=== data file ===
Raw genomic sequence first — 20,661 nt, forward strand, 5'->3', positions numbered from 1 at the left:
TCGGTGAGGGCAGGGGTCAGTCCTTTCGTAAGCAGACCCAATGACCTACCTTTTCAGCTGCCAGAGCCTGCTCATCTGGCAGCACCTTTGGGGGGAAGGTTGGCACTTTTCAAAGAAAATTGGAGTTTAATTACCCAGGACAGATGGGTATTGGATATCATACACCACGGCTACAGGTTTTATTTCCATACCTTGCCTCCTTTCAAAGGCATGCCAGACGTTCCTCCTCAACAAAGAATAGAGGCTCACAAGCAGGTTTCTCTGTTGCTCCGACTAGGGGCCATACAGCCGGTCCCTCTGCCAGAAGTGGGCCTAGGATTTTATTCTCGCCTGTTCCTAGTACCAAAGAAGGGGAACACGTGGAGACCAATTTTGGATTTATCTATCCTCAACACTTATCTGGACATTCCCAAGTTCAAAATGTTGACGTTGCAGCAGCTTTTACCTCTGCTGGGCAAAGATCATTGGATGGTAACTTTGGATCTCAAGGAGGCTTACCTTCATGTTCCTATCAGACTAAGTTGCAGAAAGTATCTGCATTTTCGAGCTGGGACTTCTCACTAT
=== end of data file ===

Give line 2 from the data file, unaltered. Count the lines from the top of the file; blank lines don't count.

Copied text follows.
TCGGTGAGGGCAGGGGTCAGTCCTTTCGTAAGCAGACCCAATGACCTACCTTTTCAGCTGCCAGAGCCTGCTCATCTGGCAGCACCTTTGGGGGGAAGGTTGGCACTTTTCAAAGAAAATTGGAGTTTAATTACCCAGGACAGATGGGTATTGGATATCATACACCACGGCTACAGGTTTTATTTCCATACCTTGCCTCCTTTCAAAGGCATGCCAGACGTTCCTCCTCAACAAAGAATAGAGGCTCACAAGCAGGTTTCTCTGTTGCTCCGACTAGGGGCCATACAGCCGGTCCCTCTGCCAGAAGTGGGCCTAGGATTTTATTCTCGCCTGTTCCTAGTACCAAAGAAGGGGAACACGTGGAGACCAATTTTGGATTTATCTATCCTCAACACTTATCTGGACATTCCCAAGTTCAAAATGTTGACGTTGCAGCAGCTTTTACCTCTGCTGGGCAAAGATCATTGGATGGTAACTTTGGATCTCAAGGAGGCTTACCTTCATGTTCCTATCAGACTAAGTTGCAGAAAGTATCTGCATTTTCGAGCTGGGACTTCTCACTAT